Maharashtra govt to admit tribal students to private residential schools | mumbai news | Hindustan Times
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Maharashtra govt to admit tribal students to private residential schools

mumbai Updated: Sep 25, 2016 23:48 IST
Surendra P Gangan
Maharashtra government

With rising complaints on the poor facilities and corruption at tribal ashramshalas or residential schools for tribals across the state, the government is now planning to admit the children to private residential schools instead of the regular government ones in phases.

In the first phase, about 80 such boarding schools with less than 30 students have been identified to be shut down after shifting the students.

The state has 528 tribal boarding schools meant for the education of 2.10 lakh students from more than 10 districts. Though the state spends more than Rs 450 crore on such schools, the facilities provided to the children are of poor quality with financial irregularities. The BJP government has decided to outsource the service by shifting students to private residential schools under its new schemes.

“Since 2009, we have been admitting tribal students to English medium private residential schools with the intention of bringing them into the mainstream so they can avail quality education. For the last two years, we changed our protocol and increased the number of seats to about 20,000. This has taken the total number of students studying in the such schools to 49,000 this year from just 6,000 students in 2014-15,” said Rajgopal Devara, principal secretary, tribal development department.

According to the officials, the expenditure that the government will incur by shifting the students to private residential schools will not only help them reducing the overall cost but also enable them to impart quality education to the children. “The private residential schools are given about Rs 60,000 a year per student for all the facilities including uniforms, accommodation, food and books among others. In government residential schools, the per student expenditure is higher than the one borne for students in private schools. In Ashram Shalas, the students are taught in Marathi mediums, whereas the private schools follow ICSE and CBSE pattern. With the change of policy, we hope to reduce the number of complaints related to the Ashram Shalas,” another official said.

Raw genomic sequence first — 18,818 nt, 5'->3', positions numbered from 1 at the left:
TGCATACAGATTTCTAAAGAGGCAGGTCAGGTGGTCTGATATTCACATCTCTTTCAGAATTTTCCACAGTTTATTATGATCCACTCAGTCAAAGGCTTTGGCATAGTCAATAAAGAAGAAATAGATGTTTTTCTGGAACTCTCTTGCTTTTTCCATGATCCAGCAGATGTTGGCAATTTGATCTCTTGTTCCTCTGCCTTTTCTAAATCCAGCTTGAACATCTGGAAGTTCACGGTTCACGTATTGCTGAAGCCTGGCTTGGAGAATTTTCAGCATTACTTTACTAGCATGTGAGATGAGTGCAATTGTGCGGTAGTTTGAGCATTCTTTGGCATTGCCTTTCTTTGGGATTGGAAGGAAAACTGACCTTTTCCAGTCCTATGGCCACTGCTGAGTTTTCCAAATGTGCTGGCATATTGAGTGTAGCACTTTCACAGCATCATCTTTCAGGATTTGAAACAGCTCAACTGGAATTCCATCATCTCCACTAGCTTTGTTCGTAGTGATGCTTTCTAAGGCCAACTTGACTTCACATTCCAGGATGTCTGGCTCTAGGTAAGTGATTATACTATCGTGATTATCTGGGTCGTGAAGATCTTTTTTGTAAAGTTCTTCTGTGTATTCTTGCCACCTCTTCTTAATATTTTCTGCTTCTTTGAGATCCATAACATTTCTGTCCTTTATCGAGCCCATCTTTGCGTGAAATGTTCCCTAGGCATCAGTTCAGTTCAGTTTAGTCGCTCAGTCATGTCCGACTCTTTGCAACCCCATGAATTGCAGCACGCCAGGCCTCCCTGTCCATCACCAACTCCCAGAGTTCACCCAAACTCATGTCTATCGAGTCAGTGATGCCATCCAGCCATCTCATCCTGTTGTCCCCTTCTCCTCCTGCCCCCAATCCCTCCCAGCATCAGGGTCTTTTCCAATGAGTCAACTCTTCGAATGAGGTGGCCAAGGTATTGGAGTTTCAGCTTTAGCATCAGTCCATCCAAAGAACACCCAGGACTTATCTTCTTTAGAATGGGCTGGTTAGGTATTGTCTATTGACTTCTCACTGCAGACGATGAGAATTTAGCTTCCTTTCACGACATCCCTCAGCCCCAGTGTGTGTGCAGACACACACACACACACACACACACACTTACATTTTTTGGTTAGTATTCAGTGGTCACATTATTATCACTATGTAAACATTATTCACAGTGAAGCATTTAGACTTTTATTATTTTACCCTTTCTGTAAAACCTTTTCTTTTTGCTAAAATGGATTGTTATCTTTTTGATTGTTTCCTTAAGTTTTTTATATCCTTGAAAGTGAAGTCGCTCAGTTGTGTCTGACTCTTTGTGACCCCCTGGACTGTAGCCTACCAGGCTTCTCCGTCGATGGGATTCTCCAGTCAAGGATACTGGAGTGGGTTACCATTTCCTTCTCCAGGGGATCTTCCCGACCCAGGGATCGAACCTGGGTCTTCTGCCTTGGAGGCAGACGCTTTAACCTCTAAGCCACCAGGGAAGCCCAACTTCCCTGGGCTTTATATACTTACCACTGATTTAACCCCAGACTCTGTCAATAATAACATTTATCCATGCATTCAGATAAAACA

Devar said that the shutting down of the Ashram Shalas will be done by shifting students to other schools or sending them to regular schools closer to their homes.

In a recent review by chief minister Devendra Fadnavis, the department was directed to divert the number of students to private schools to improve on the quality. “We admitted 22,000 students in 122 private residential schools in various parts of the state. With the rise in the number in private schools, the Ashram Shalas have been finding it difficult to find students. But it will be logical to divert students to private schools rather than spending on huge government infrastructure and manpower. In some schools, such as Bhonsala Military School, tribal students have secured top numbers,” said another official.

Activists, however, rubbished the idea. “The conditions in the private schools too are not very great. The tribal students are isolated and given secondary treatment. Instead of addressing these problems, the government is planning to shut down the residential schools,” said Rupesh Keer of NGO Samarthan, which works for tribal issues.